Every Christian must be convinced that his spiritual life cannot under any circumstances be reduced to a quiet flow of days without history, but has to be in a place of constant struggle (against evil, temptations, discouragement), sometimes it can be painful and which will end only at our death.  This inescapable struggle must be interpreted as an extremely positive actuality.  Since we “make war that we may live in peace,”[9] [10]   there can be no victory without a struggle.  This conflict is precisely the locus of our purification and spiritual growth, with this approach we learn to know ourselves, our weaknesses and God in his infinite mercy.  It is, ultimately, the way chosen by God for our metamorphoses and our glorification.

Notwithstanding the spiritual battle of the Christian, although sometimes tough, it is never the despairing war of those who fight in solitude, blindly, without any certitude regarding the outcome of the confrontation.  It is the struggle of those who fight with absolute certainty, that victory is already assured, because the Lord has risen: “And one of the ancients said to me: Weep not; behold the lion of the tribe of Judah,[11] the root of David, hath prevailed….”[12]  Thus, let us not fight alone with our strength, but with the Lord who tells us: “My grace is sufficient for thee; for power is made perfect in infirmity. Gladly therefore will I glory in my infirmities, that the power of Christ may dwell in me,”[13] our main weapon is not our habitual firmness of character nor our human abilities, but our faith, this total adhesion to Christ, that permits us, even at our worst moments, to abandon with blind faith to the one who will not abandon. “I can do all these things in him who strengtheneth me.”[14]  And again: “The Lord is my light and my salvation, whom shall I fear? The Lord is the protector of my life: of whom shall I be afraid?”[15]

The Christian therefore battles with energy, called to resist “For you have not yet resisted unto blood, striving against sin.”[16]  But he does so with a calm heart and his struggle is all the more effective the more his heart dwells in peace.  Since it is this inner peace that allows him to fight not with his own strength – which would be less – but with that of God.


We have already said that the believer in all of his battles, whatever the violence, will endeavour to preserve peace of heart to let the God of the host fight in him.  Aptly, he must be cognisant of the fact that: inner peace is not only a condition of spiritual struggle, it is – very often – the end.  It is quite frequent that the spiritual battle consists precisely of this: defending interior peace from our enemies who’s impetus is to steal it away.

If truth be told, one of the usual strategies used by the devil to drive back soul from God and thus, delaying the spiritual process, is to try to make you lose your inner peace, this is what Lorenzo Scupoli,[17] one of the greatest spiritual masters of the sixteenth century says on the subject: “The devil does his utmost to banish peace from one’s heart, because he knows that God abides in peace and it is in peace that He accomplishes great things.”  It will be very useful to remember this because often, in the daily conduct of our Christian life, it happens that we are wrong to fight – if we can say so – that we misguide our efforts. We fight on a terrain where the devil drags us subtly and on which he can win, instead of fighting on the real battlefield where, with God’s grace, we are always sure to win.  This is one of the great secrets of spiritual struggle: not to fight, to discern, despite the cunning of the adversary, against what we must really fight and where to direct our efforts.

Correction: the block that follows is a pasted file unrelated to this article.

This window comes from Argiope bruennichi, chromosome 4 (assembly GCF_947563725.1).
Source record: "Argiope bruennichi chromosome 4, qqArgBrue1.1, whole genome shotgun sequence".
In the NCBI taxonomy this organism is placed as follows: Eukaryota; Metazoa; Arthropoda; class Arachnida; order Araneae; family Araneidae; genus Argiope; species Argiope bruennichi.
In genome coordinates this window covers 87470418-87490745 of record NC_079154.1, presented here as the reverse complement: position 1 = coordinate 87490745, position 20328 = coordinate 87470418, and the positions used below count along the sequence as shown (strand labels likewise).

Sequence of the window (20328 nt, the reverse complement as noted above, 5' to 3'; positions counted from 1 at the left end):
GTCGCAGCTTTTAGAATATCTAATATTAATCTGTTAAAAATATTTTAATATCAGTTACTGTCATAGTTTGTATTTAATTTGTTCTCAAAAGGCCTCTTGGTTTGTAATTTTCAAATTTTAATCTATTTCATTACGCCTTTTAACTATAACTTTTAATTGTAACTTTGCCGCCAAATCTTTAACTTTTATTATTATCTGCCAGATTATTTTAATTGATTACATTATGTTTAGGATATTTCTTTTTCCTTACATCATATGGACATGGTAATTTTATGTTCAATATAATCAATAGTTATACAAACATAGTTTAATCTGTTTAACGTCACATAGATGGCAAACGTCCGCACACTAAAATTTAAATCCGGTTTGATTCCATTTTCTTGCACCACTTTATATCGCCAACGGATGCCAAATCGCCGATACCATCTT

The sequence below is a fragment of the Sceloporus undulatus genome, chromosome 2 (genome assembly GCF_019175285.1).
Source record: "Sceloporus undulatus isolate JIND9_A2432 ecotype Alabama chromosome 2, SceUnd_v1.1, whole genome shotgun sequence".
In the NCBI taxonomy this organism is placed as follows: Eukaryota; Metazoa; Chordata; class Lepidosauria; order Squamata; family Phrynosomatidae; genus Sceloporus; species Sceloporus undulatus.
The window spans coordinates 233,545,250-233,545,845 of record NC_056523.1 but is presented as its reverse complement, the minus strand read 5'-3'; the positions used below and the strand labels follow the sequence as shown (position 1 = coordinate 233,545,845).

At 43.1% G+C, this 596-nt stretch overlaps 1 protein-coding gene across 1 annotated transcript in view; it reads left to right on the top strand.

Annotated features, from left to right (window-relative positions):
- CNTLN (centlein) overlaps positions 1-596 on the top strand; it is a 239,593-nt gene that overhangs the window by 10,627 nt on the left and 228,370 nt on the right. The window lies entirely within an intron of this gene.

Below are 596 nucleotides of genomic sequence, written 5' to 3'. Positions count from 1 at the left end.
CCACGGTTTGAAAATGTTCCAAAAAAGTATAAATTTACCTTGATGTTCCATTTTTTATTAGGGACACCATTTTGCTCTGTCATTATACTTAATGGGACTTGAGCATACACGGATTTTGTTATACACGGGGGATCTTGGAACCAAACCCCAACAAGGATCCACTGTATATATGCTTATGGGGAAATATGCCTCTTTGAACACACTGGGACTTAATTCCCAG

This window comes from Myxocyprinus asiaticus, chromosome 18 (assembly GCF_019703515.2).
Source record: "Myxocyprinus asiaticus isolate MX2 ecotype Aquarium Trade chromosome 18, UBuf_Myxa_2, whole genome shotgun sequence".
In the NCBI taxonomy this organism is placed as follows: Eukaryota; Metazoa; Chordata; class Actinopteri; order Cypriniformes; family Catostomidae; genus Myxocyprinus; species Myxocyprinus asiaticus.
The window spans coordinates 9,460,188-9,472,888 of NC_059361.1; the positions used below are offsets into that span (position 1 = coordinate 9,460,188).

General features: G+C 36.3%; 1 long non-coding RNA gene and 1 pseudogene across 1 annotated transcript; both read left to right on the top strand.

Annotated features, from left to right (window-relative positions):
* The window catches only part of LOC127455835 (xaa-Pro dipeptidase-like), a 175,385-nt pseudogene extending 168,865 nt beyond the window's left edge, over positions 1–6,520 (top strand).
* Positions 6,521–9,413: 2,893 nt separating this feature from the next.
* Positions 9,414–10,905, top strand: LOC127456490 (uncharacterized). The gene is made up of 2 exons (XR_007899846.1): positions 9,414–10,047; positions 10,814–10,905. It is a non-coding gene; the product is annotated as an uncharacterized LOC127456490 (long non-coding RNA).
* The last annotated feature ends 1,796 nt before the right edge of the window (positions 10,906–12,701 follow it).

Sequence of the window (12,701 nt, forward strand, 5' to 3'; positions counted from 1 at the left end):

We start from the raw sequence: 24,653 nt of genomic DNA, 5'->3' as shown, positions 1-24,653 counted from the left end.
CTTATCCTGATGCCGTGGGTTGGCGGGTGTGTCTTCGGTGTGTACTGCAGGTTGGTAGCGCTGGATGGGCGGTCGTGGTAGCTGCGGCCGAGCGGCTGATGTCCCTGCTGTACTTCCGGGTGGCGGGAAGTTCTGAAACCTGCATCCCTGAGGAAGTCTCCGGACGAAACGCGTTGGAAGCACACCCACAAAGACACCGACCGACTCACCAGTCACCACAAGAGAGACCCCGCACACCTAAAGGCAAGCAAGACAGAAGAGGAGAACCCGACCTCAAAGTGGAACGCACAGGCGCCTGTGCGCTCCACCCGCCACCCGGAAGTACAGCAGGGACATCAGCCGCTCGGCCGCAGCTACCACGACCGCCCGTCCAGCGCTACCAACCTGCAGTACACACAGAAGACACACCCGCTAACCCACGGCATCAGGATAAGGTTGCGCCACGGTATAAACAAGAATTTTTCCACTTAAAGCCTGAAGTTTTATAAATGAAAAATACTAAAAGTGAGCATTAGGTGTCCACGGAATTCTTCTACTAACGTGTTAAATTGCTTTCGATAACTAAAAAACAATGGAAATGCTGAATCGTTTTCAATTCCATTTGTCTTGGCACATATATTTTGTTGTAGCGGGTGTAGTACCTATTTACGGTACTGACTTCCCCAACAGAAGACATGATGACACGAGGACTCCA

It is wrong to believe that in order to restore victory in the spiritual struggle, it is necessary to overcome all our faults, never succumb to temptation, to have no more weaknesses or shortcomings.  On this terrain we will inevitably be defeated!  Which one of us can claim they have never fallen?  This is most certainly not what God requires from us, “For he knoweth our frame. He remembereth that we are dust.”[18]  On the contrary, the real spiritual struggle, more than pursuing an invincibility and an absolute infallibility that is out of our reach, consists mainly in learning not to get upset when we happen to be miserable and to know how to take advantage of our falls so as to rise higher.  Which is always possible, provided you do not lose heart and keep calm.

One could therefore rightly profess this principle: the first objective of the spiritual struggle, to which our efforts must be inclined, is not to always obtain a victory (over our temptations, over our weaknesses, etc.), it is rather, to learn to safeguard one’s own heart in peace under all circumstances, even on the instance of a defeat.  Only by doing so can we reach the other goal which is the gradual eradication of all our imperfections.